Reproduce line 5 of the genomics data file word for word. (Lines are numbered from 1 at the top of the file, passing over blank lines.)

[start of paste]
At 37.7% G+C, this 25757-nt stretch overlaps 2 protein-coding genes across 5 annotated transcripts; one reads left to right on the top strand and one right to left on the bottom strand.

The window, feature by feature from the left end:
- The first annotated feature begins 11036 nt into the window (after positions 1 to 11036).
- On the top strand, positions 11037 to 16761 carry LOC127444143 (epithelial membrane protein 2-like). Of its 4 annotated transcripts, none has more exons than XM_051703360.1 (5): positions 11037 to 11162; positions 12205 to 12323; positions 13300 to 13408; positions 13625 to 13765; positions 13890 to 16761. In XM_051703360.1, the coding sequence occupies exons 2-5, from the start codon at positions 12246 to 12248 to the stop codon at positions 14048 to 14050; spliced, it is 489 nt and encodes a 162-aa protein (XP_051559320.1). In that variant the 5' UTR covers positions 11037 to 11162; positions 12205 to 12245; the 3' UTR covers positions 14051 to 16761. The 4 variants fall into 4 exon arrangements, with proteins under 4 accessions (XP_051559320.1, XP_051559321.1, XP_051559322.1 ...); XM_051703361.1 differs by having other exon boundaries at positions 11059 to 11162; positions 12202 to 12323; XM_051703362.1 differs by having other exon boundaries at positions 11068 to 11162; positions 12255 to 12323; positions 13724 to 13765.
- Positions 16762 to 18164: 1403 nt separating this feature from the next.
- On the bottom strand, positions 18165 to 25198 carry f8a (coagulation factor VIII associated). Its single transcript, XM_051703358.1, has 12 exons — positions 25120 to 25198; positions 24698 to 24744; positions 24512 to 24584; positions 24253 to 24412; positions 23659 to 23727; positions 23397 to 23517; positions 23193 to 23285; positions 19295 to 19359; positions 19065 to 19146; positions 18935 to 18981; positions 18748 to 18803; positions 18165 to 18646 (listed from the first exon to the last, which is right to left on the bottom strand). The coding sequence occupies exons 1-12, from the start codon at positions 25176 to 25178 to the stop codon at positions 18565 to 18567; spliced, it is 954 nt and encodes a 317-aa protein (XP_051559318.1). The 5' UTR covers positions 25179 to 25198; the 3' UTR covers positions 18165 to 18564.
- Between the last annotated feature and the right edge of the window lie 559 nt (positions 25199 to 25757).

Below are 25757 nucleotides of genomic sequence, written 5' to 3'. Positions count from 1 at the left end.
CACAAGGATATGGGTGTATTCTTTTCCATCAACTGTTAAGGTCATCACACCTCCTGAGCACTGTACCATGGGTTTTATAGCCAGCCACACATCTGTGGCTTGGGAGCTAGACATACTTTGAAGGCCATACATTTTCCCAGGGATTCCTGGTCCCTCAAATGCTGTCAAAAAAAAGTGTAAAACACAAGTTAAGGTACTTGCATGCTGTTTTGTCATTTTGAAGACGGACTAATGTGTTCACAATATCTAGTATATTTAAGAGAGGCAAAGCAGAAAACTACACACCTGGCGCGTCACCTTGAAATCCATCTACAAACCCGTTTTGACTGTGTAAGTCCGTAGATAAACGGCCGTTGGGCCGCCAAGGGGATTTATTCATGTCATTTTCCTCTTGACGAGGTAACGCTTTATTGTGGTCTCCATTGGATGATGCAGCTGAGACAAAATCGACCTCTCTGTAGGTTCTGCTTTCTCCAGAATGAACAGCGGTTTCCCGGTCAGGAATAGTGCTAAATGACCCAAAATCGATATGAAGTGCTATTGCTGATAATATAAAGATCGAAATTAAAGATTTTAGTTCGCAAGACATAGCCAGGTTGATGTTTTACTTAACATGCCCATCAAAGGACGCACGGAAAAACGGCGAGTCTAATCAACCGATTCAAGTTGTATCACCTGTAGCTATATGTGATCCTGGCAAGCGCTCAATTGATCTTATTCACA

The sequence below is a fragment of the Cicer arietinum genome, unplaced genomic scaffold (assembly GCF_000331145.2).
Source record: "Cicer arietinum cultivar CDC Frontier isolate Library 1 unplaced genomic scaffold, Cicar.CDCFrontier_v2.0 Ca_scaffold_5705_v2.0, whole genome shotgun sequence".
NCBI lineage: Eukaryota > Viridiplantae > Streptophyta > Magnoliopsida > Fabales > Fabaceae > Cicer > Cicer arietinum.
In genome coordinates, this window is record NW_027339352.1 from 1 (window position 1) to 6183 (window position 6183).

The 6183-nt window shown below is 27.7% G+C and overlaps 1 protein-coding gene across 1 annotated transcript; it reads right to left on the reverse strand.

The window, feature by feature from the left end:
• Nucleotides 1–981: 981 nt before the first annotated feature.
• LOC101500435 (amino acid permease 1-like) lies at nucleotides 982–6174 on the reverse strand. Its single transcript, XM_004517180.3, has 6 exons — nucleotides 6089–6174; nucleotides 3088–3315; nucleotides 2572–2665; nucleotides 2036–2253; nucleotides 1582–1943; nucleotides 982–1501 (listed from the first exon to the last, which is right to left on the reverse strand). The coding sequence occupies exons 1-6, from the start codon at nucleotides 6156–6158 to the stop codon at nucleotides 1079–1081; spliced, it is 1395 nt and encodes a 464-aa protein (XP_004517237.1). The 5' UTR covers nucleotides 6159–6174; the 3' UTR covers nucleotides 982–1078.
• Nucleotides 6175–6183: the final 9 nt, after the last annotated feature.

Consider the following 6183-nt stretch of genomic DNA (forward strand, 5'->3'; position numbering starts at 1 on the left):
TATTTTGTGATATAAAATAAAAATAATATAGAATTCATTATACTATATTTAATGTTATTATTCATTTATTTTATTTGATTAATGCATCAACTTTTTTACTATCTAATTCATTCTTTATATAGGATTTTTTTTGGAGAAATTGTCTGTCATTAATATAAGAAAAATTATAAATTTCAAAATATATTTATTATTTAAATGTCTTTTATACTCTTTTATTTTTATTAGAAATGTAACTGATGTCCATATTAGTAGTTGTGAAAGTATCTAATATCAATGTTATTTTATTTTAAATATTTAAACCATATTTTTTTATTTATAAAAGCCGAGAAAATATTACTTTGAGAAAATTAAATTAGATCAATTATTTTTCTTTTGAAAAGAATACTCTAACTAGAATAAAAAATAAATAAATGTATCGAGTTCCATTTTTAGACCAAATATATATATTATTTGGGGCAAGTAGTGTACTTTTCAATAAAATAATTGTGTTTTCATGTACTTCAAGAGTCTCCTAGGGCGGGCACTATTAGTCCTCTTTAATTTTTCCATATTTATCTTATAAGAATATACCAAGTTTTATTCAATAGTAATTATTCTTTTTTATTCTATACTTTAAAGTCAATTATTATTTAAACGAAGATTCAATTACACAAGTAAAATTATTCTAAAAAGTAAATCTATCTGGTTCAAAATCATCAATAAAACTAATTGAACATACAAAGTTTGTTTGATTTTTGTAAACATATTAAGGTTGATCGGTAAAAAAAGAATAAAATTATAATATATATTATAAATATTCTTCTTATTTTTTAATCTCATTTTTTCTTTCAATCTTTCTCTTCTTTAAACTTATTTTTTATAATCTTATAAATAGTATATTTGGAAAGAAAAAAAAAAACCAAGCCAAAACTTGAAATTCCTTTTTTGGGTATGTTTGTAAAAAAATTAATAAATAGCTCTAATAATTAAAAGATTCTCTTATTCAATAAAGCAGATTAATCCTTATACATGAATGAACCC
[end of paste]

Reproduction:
- Positions 16762 to 18164: 1403 nt separating this feature from the next.